20_Lecture_Post - Biothechnology Overview: The DNA Toolbox...

Info iconThis preview shows pages 1–9. Sign up to view the full content.

View Full Document Right Arrow Icon
Biothechnology Overview: The DNA Toolbox Sequencing of the genomes of more than 7,000 species was under way in 2010 DNA sequencing has depended on advances in technology, starting with making recombinant DNA In recombinant DNA , nucleotide sequences from two different sources, often two species, are combined in vitro into the same DNA molecule
Background image of page 1

Info iconThis preview has intentionally blurred sections. Sign up to view the full version.

View Full DocumentRight Arrow Icon
Methods for making recombinant DNA are central to genetic engineering , the direct manipulation of genes for practical purposes DNA technology has revolutionized biotechnology , the manipulation of organisms or their genetic components to make useful products An example of DNA technology is the microarray, a measurement of gene expression of thousands of different genes
Background image of page 2
How can this array of spots be used to compare normal and cancerous tissues?
Background image of page 3

Info iconThis preview has intentionally blurred sections. Sign up to view the full version.

View Full DocumentRight Arrow Icon
DNA Cloning and Its Applications: A Preview To work directly with specific genes, scientists prepare well-defined segments of DNA in identical copies, a process called DNA cloning Most methods for cloning pieces of DNA in the laboratory share general features, such as the use of bacteria and their plasmids Plasmids are small circular DNA molecules that replicate separately from the bacterial chromosome Cloned genes are useful for making copies of a particular gene and producing a protein product
Background image of page 4
Gene cloning involves using bacteria to make multiple copies of a gene Foreign DNA is inserted into a plasmid, and the recombinant plasmid is inserted into a bacterial cell Reproduction in the bacterial cell results in cloning of the plasmid including the foreign DNA This results in the production of multiple copies of a single gene
Background image of page 5

Info iconThis preview has intentionally blurred sections. Sign up to view the full version.

View Full DocumentRight Arrow Icon
Figure 20.2 Bacterium Bacterial chromosome Plasmid 2 1 3 4 Gene inserted into plasmid Cell containing gene of interest Recombinant DNA (plasmid) Gene of interest Plasmid put into bacterial cell DNA of chromosome (“foreign” DNA) Recombinant bacterium Host cell grown in culture to form a clone of cells containing the “cloned” gene of interest Gene of interest Protein expressed from gene of interest Protein harvested Copies of gene Basic research and various applications Basic research on protein Basic research on gene Gene for pest resistance inserted into plants Gene used to alter bacteria for cleaning up toxic waste Protein dissolves blood clots in heart attack therapy Human growth hormone treats stunted growth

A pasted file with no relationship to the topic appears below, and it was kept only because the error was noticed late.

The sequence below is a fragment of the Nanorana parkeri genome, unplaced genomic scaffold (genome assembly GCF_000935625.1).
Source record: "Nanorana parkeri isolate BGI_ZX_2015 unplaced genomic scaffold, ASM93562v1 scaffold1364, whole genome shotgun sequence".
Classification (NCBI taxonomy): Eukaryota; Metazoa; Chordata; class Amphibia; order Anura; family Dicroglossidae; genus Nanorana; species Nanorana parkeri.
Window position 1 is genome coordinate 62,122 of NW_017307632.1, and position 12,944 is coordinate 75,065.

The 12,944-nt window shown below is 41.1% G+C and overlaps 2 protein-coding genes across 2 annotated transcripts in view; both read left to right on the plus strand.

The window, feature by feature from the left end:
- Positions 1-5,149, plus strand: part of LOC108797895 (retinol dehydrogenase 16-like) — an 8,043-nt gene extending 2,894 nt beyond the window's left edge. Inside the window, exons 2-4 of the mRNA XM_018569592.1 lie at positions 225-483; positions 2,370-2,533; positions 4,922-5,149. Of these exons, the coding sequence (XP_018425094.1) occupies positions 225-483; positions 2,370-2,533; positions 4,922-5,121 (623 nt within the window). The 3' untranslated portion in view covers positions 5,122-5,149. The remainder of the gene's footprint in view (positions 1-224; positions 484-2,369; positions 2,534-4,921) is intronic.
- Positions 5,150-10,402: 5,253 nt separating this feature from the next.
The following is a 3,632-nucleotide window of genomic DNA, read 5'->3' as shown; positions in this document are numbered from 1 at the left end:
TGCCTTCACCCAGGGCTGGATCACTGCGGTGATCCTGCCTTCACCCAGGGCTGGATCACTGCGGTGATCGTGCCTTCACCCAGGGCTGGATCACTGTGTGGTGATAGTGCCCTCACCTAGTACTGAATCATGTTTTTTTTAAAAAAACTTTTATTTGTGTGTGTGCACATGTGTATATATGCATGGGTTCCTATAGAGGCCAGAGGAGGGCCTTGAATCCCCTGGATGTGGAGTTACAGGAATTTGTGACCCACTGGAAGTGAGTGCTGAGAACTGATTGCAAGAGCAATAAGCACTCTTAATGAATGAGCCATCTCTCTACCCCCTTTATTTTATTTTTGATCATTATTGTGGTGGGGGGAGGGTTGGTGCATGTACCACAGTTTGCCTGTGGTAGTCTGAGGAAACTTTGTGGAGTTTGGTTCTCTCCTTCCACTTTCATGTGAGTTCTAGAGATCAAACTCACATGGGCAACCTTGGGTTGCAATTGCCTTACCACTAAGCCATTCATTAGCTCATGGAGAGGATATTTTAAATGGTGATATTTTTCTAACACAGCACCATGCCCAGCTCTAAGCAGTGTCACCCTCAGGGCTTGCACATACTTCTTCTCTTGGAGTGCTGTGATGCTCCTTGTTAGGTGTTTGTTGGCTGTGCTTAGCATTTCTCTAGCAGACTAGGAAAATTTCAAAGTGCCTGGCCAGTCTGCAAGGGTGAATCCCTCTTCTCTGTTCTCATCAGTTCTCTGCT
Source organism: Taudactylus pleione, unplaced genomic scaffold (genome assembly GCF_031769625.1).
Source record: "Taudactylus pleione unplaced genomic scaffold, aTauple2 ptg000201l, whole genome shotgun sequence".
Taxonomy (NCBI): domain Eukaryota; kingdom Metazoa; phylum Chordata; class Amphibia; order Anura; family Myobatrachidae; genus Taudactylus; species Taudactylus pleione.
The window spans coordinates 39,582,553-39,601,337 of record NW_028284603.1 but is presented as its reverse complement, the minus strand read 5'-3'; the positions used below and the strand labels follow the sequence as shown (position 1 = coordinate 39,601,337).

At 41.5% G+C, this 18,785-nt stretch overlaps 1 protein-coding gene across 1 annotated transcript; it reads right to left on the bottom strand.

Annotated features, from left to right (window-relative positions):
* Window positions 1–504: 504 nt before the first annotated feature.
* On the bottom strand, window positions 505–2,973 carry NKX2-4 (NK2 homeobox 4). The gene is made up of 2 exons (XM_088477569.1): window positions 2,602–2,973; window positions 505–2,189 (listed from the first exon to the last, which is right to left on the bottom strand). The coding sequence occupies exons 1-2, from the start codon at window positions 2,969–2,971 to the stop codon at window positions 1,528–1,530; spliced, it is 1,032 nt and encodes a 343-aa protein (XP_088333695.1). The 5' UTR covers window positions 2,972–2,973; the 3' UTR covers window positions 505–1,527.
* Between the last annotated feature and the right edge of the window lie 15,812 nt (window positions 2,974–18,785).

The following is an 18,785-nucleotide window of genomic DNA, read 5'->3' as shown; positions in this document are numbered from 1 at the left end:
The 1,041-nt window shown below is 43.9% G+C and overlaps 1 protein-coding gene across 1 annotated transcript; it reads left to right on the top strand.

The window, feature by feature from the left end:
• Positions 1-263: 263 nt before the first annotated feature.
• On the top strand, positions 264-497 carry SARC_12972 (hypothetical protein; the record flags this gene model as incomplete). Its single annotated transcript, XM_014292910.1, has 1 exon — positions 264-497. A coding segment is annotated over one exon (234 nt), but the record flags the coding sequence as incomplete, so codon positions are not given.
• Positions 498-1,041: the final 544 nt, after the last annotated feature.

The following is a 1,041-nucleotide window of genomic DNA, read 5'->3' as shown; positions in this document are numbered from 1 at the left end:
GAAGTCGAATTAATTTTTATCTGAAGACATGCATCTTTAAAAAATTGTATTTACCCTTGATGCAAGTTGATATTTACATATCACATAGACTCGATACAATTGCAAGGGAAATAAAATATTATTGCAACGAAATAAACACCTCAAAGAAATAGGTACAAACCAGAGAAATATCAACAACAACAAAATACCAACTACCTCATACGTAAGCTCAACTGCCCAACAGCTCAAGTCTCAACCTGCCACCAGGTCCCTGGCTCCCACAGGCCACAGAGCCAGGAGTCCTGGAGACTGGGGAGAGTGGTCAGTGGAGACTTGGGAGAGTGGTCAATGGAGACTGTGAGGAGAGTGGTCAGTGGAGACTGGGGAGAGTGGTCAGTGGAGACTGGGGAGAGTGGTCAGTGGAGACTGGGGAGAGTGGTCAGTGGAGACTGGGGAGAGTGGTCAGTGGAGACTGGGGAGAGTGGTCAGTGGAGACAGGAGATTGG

Background image of page 6
Using Restriction Enzymes to Make Recombinant DNA Bacterial restriction enzymes cut DNA molecules at specific DNA sequences called restriction sites A restriction enzyme usually makes many cuts, yielding restriction fragments The most useful restriction enzymes cut DNA in a staggered way, producing fragments with “ sticky ends .” Restriction site for the enzyme EcoRI
Background image of page 7

Info iconThis preview has intentionally blurred sections. Sign up to view the full version.

View Full DocumentRight Arrow Icon
Sticky ends can bond with complementary sticky ends of other fragments DNA ligase is an enzyme that seals the bonds between restriction fragments Recombinant DNA molecule One possible combination
Background image of page 8
Image of page 9
This is the end of the preview. Sign up to access the rest of the document.

This note was uploaded on 04/30/2011 for the course BIOL 1362 taught by Professor Loeblich during the Spring '08 term at University of Houston.

Page1 / 67

20_Lecture_Post - Biothechnology Overview: The DNA Toolbox...

This preview shows document pages 1 - 9. Sign up to view the full document.

View Full Document Right Arrow Icon
Ask a homework question - tutors are online